Remember the part about stepping up onto a curb? Or stepping over an obstacle in your path?

This simple exercise is fantastic to reinforce these skills in older adults.

It's a crucial skill for us all.

  • Use the Reformer box or something smaller if needed.
  • Put the box against the wall.
  • The client will face the wall with palms on the wall for support, if needed.
  • Do 20x for each side.

A Delicate Balance

Use one of these simple exercises in your next workout.

You may be surprised to find out how hard they are to do well.

I know I was.

Nicole Marcione is a classical Pilates teacher who has trained extensively with Jay Grimes. She is a Gerontologist and is currently getting her PhD at the University of Southern California’s Division of Biokinesiology and Physical Therapy. She works in the Musculoskeletal Biomechanics Research Lab and teaches Musculoskeletal and Analytical Anatomy to PT students at USC. Although Nicole is busy with school, she still teaches and is available for private lessons, Skype lessons, workshops, and consultations on optimal aging.
http://pt.usc.edu/nmarcione/ 

How do you work on balance in your own workout?

Share your hot tips in a comment below so we can all try them!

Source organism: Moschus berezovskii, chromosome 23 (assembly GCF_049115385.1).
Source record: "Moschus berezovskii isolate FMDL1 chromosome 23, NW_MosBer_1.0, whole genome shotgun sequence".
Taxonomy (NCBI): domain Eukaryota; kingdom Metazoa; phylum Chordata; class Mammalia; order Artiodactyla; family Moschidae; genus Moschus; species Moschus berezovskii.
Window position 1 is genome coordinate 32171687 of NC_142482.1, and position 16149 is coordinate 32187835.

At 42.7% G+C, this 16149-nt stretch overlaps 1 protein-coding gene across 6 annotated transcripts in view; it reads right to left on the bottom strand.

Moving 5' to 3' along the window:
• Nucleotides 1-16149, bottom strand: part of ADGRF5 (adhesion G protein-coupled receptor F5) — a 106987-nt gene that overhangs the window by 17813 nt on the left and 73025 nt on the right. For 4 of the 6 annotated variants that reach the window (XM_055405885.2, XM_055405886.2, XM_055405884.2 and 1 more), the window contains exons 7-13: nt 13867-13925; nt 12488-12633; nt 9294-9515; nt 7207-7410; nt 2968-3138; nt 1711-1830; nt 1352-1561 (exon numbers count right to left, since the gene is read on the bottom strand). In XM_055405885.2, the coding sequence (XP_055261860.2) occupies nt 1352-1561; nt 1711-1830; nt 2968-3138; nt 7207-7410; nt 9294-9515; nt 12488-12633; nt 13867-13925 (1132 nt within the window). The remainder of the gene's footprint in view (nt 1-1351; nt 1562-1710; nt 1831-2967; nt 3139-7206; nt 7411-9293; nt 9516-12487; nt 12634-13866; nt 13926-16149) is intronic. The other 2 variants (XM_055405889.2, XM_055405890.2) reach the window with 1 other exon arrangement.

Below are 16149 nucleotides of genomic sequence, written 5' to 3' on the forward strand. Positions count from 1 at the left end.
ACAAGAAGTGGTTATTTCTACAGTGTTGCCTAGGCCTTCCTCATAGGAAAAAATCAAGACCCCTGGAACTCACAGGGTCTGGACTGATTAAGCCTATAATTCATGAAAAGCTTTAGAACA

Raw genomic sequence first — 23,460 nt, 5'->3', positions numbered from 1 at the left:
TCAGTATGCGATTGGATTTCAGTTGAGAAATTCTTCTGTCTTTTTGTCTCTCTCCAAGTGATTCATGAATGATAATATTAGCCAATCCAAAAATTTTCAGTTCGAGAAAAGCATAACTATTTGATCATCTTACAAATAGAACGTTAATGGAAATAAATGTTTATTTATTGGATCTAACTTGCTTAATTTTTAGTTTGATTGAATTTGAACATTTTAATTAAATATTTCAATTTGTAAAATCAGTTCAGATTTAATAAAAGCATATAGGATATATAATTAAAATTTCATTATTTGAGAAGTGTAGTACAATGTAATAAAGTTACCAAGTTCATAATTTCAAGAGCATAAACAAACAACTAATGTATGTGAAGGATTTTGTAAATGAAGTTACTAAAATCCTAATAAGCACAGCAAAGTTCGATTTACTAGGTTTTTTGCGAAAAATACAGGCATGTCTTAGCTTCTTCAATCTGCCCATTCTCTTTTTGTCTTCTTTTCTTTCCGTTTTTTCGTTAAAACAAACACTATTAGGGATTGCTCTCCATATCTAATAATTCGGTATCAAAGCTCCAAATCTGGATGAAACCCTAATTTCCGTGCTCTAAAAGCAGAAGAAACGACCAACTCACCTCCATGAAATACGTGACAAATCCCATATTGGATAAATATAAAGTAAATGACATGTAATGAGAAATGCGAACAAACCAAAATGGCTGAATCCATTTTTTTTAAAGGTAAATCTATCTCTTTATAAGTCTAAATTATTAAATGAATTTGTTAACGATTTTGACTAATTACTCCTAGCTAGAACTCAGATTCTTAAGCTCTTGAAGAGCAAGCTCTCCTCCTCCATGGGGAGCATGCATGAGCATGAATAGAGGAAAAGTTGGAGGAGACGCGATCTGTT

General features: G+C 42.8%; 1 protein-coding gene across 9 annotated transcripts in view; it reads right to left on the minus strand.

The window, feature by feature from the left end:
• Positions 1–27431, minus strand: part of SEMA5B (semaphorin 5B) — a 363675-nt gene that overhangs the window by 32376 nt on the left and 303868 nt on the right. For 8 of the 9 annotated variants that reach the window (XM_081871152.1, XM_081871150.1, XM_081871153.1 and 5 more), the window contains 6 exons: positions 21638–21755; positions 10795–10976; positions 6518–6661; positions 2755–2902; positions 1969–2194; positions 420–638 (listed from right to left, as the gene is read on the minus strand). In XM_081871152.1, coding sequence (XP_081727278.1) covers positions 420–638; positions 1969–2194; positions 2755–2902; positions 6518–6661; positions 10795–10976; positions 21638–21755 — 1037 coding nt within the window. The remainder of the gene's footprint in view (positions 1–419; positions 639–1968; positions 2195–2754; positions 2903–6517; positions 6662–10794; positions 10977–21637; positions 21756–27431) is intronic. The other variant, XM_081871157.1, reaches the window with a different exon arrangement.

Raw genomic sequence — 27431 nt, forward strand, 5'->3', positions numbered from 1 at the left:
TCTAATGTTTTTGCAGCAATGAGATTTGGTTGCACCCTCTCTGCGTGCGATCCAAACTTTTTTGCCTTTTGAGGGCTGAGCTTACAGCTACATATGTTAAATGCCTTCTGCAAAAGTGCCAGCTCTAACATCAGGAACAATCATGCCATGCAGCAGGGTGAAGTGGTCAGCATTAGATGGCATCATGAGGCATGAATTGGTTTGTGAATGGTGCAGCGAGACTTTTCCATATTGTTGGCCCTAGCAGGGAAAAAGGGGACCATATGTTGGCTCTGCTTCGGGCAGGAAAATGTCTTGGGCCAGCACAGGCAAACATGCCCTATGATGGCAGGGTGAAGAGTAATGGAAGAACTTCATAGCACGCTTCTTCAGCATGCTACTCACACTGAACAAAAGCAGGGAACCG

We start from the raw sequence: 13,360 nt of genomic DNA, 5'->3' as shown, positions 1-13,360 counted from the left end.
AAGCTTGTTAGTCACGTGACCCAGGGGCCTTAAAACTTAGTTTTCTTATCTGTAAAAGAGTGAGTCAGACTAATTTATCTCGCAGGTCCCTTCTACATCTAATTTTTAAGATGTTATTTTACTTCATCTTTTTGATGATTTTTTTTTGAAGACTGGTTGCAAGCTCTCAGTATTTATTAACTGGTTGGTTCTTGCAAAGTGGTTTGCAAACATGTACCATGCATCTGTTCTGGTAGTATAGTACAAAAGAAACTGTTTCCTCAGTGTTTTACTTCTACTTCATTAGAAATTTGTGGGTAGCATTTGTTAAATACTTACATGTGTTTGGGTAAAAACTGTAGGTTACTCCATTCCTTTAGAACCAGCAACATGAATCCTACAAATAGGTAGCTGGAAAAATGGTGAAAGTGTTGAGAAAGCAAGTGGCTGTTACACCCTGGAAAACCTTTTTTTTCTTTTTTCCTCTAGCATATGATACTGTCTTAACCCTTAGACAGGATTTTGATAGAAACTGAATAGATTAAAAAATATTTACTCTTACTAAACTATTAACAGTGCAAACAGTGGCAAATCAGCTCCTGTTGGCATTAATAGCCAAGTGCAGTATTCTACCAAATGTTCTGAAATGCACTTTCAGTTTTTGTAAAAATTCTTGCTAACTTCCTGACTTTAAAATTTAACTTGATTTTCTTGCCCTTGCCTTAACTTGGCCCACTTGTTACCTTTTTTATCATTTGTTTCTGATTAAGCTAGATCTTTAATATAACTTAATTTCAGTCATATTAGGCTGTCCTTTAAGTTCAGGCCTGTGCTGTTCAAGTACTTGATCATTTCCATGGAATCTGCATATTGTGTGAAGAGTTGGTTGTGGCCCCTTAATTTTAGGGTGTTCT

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Comments

  1. I have something in common with Bill -swoon- I hit my shin on a tow hitch too! So painful; I think the dent in my shin bone is still there. OwtothemuthaoW. Neil was reading a study about people around the world; it was about those that lived the longest and strongest. One of the main things they did on a daily basis was get up and down from the earth several times a day: eat, cook, grow food, sleep, socialize, etc. No chairs in their lives. Pretty interesting. Thanks for this great cluster of exercises, passing them on and doing them myself! I anxiously await the news that Bill’s balance has improved because he started his Pilates exercises again!! xo 🙂

    • Corrie,

      Yes, I am excited to see Bill return to his exercises too. They both sound so upbeat and full of energy now when I speak with them on the phone. You are right about movement being a key part of longevity. It is a total ‘move it or lose it’ game. Have a great week and I look forward to seeing you on Friday 🙂 xo